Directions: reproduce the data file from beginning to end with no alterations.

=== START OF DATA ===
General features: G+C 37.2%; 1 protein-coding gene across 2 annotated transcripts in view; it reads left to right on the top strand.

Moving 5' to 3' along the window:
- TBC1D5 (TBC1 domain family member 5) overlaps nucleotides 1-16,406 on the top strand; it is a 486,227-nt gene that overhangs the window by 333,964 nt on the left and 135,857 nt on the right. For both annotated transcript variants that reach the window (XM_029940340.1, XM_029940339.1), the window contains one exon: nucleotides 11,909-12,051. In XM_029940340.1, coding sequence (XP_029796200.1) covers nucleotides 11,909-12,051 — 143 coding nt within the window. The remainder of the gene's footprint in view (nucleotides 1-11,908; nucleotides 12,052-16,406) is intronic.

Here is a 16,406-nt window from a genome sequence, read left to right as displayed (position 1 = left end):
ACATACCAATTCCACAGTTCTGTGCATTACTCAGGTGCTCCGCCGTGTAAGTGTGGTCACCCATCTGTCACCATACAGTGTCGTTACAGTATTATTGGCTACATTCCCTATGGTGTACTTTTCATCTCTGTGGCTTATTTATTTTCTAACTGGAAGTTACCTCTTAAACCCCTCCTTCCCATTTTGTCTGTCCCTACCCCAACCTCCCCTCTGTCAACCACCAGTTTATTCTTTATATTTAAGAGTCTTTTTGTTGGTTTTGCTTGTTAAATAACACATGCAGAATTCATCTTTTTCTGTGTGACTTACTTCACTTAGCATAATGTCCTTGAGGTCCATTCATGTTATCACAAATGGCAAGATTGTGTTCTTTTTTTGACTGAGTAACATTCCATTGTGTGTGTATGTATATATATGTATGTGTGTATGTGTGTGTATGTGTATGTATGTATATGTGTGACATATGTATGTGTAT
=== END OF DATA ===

General features: G+C 37.2%; 1 protein-coding gene across 2 annotated transcripts in view; it reads left to right on the top strand.

Moving 5' to 3' along the window:
- TBC1D5 (TBC1 domain family member 5) overlaps nucleotides 1-16,406 on the top strand; it is a 486,227-nt gene that overhangs the window by 333,964 nt on the left and 135,857 nt on the right. For both annotated transcript variants that reach the window (XM_029940340.1, XM_029940339.1), the window contains one exon: nucleotides 11,909-12,051. In XM_029940340.1, coding sequence (XP_029796200.1) covers nucleotides 11,909-12,051 — 143 coding nt within the window. The remainder of the gene's footprint in view (nucleotides 1-11,908; nucleotides 12,052-16,406) is intronic.

Here is a 16,406-nt window from a genome sequence, read left to right as displayed (position 1 = left end):
ACATACCAATTCCACAGTTCTGTGCATTACTCAGGTGCTCCGCCGTGTAAGTGTGGTCACCCATCTGTCACCATACAGTGTCGTTACAGTATTATTGGCTACATTCCCTATGGTGTACTTTTCATCTCTGTGGCTTATTTATTTTCTAACTGGAAGTTACCTCTTAAACCCCTCCTTCCCATTTTGTCTGTCCCTACCCCAACCTCCCCTCTGTCAACCACCAGTTTATTCTTTATATTTAAGAGTCTTTTTGTTGGTTTTGCTTGTTAAATAACACATGCAGAATTCATCTTTTTCTGTGTGACTTACTTCACTTAGCATAATGTCCTTGAGGTCCATTCATGTTATCACAAATGGCAAGATTGTGTTCTTTTTTTGACTGAGTAACATTCCATTGTGTGTGTATGTATATATATGTATGTGTGTATGTGTGTGTATGTGTATGTATGTATATGTGTGACATATGTATGTGTAT